With the Umarex CO2 Peacemakers the result may well have been the same experience as Colt’s, and the 5-1/2 inch models have outsold the 7-1/2 inch, currently relegated to a handful of limited editions, that after they sell out are gone. This is like so many other limited edition Umarex Colt Peacemakers in the past five years, such as the U.S. Marshal and first hand engraved John Wayne Shootist models. Limited generally means a short production run. The 7-1/2 inch was not intended to be a limited edition but another choice, it just hasn’t worked out that way and the 5-1/2 inch model currently rules the roost.

My personal 5-1/2 inch pellet model is a little different from what is offered today having been one of the special edition nickel and gold Nimschke models hand engraved by Adams & Adams.
My holster’s a little different too, a copy of one of the earliest belt clip holsters, dating from the late 19th century. These went over the waist of your pants and the two steel tips on the backside of the metal clip snagged pretty tightly on the fabric. It was (and is) easier to put on than it is to get off, but these old belt clip holsters stayed put! The hand engraving and gold plating was all part of the Nimschke package from Adams & Adams. (Holster custom made by Chisholm’s Trail Leather)

The nickel model delivers on looks, with the pellet model, it delivers on accuracy, and if you don’t care for the black grips, there are still plain white grips available (without the Colt medallion) if you prefer. There’s another advantage to the white grips which I’ll get into somewhere down the road.

One of the best features of the Umarex models is that the guns load one chamber at a time just like the original SAA models. And there is a big plus to this. Even though the guns have a cartridge ejector the pellet-loading cartridge cases, unlike actual centerfire .45 Colt rounds, will never expand after firing, so all you need to do is tilt the gun up and the empty round just falls out for reloading.
I shot this silhouette target Duelist Style at the SASS distance of 10 yards and put all rounds in the 10 and X rings. Lead and tin mixed it up pretty good too, as these shot up cans demonstrate. Pellets and rifled barrels simply make sense over smoothbore BB models.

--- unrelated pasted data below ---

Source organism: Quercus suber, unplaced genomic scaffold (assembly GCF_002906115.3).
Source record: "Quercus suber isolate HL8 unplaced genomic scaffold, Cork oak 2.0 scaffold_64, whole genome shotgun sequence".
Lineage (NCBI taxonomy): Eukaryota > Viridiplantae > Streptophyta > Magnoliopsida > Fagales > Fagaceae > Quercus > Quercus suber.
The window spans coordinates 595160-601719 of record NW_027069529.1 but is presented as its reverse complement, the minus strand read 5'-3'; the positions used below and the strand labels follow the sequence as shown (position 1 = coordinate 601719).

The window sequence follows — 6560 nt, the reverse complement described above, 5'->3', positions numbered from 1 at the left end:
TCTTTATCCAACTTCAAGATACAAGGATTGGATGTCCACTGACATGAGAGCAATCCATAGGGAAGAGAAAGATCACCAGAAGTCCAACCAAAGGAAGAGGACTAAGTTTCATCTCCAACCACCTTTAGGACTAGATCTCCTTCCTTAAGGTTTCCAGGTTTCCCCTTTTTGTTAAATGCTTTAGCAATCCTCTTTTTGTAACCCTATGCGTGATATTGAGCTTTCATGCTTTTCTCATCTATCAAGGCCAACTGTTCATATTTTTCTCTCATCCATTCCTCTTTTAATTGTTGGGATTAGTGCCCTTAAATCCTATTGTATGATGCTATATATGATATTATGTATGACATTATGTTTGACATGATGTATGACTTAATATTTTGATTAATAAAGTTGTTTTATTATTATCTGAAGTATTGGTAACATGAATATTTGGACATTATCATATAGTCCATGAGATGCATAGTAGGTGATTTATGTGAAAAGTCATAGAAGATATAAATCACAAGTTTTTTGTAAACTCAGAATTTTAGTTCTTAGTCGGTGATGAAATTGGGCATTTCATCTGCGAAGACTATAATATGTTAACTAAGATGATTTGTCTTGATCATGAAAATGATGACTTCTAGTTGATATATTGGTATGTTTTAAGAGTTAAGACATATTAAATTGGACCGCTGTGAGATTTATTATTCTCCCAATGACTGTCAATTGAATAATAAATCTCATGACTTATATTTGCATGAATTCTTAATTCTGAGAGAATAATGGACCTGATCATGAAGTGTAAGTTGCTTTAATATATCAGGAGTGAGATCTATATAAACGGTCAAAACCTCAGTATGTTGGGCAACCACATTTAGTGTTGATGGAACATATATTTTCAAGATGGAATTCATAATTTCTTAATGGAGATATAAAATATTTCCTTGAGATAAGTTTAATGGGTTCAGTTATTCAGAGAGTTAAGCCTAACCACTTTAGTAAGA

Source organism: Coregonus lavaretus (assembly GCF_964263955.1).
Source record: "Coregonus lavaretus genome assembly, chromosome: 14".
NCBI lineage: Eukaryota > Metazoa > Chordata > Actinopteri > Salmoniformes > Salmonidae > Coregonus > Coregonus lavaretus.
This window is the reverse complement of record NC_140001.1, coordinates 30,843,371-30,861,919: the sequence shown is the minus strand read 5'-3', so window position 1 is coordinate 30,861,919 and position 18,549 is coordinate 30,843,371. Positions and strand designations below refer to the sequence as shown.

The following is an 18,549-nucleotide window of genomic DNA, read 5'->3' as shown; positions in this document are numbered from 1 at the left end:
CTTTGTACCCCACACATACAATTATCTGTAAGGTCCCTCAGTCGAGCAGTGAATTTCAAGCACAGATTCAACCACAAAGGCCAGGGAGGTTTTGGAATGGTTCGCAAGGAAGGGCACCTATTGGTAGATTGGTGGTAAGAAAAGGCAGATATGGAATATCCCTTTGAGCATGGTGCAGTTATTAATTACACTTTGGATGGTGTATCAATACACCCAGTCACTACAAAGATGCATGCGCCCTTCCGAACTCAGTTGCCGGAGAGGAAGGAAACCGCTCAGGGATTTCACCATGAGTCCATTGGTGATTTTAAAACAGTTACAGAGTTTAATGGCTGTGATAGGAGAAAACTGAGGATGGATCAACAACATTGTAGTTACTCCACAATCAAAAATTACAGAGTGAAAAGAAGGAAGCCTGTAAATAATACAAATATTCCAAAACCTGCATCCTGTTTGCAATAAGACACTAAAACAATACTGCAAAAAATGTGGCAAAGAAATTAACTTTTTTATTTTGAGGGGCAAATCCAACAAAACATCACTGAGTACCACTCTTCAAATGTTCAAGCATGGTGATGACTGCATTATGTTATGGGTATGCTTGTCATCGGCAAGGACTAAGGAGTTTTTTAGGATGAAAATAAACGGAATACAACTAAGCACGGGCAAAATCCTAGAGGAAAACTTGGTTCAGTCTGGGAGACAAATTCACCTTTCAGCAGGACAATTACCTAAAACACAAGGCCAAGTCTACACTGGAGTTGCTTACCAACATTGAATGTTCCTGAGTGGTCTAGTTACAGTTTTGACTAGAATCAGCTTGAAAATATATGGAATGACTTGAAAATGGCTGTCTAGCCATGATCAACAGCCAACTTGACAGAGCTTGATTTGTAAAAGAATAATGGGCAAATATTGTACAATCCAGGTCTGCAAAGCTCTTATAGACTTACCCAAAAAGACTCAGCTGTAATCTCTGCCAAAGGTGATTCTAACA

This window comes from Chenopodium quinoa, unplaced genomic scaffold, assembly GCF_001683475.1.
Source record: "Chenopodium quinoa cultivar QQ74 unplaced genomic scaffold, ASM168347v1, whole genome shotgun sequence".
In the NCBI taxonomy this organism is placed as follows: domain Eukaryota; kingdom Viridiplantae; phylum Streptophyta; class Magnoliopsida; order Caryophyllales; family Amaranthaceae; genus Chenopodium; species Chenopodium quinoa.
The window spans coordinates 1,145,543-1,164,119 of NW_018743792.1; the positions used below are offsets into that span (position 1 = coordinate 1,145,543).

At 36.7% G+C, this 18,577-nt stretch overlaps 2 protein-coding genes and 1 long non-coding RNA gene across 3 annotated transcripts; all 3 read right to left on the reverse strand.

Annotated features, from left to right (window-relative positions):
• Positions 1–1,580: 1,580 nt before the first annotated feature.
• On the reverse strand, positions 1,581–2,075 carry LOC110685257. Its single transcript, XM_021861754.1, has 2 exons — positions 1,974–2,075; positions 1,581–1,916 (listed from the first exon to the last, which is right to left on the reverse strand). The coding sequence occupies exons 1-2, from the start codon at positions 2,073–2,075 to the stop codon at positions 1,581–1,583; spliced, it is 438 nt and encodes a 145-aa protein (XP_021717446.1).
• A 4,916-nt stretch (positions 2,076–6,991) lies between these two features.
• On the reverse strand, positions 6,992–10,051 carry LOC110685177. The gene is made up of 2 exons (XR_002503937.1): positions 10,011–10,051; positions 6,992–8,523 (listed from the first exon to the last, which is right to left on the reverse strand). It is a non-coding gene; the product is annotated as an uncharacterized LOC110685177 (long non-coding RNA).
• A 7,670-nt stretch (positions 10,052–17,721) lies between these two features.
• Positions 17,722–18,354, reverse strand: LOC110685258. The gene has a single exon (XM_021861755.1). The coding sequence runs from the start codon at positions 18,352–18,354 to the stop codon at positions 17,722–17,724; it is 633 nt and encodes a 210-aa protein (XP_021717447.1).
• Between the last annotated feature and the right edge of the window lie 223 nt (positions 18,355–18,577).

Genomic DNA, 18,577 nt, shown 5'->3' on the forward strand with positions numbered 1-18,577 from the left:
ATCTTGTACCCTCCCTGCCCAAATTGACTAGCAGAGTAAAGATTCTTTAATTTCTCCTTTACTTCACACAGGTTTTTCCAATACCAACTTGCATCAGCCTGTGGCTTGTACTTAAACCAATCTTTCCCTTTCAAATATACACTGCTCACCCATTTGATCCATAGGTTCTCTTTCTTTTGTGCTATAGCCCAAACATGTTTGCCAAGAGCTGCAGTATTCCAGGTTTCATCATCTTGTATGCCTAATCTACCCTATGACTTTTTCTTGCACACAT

For now, if you want a Colt Peacemaker in CO2, the options are limited but guns are still as impressive as ever. Will we ever see another nickel 7-1/2 inch model? Do you wish you had purchased one when they were available? Think on that for awhile.

To be continued…

7 thoughts on “Colt 5-1/2 inch SAA pellet model”

  1. Umarex started off guns blazing , but has essentially abandoned thecWestern airgun line. It is surprising since there is demand not just in the US but in Europe. Seems like a been there , done that. If I had to keep only one replica airgun handgun, it would be the 7 1/2 Nickel Peacemaker. By now Umarex should have had a 4 3/4 , 3 1/2 and Buntlines versions . The technology is also there to do a case colored alloy frame , as well as 3D print Colt Horse and Eagle grips. Why not ? Maybe they will see the light, if not it is truly a shame

  2. Caption under picture for Heck Thomas:

    “he helped clear out the Oklahoma Badlands in the late 1980s . . .”

    1980s? 🙂

    I like my black grip nickel 5 1/2 Colt SAA pellet revolver with the black Chisholm’s Trail holster.

    • Wish they would make the grips small medallions in the top of the grip and two piece style grip screws or better yet the original horse and eagle grips. Like these replica grips fitted to a Pietta Posse 357

  3. I have 1 7.5 model, the gold cylinder/hammer/trigger version. I treasure that gun, because they discontinued it shortly after I bought it! The rest of mine are Colt & John Wayne 5.5 editions. Still would like to see a 4.75 model. And grips that are a more durable. I’m probably preaching to the choir at this point.

  4. I see no reason Umarex could not make at least a limited run of Peacemakers with high polish blue as they still offer in Europe, with a case colored frame . While heat applied casehardening cannot be done to an alloy frame , case coloring can. Pictured is an alloy frame Chiappa 22 let rifle, case colored frame

  5. At least it’s hooray for PA’s new “custom” gun shop. We can build our own N&G 7.5″ pelleters, albeit at considerable extra cost because we still must pay for the complete base starter gun. I vote for the “naked” base frame as the new base starter point, then plug and shoot (pun intended).

    I want my 12″ or 16″ Buntline!

    And here’s the place for getting your 0.22 cal Peacemakers — just sell us the 0.22 barrel and cartridges.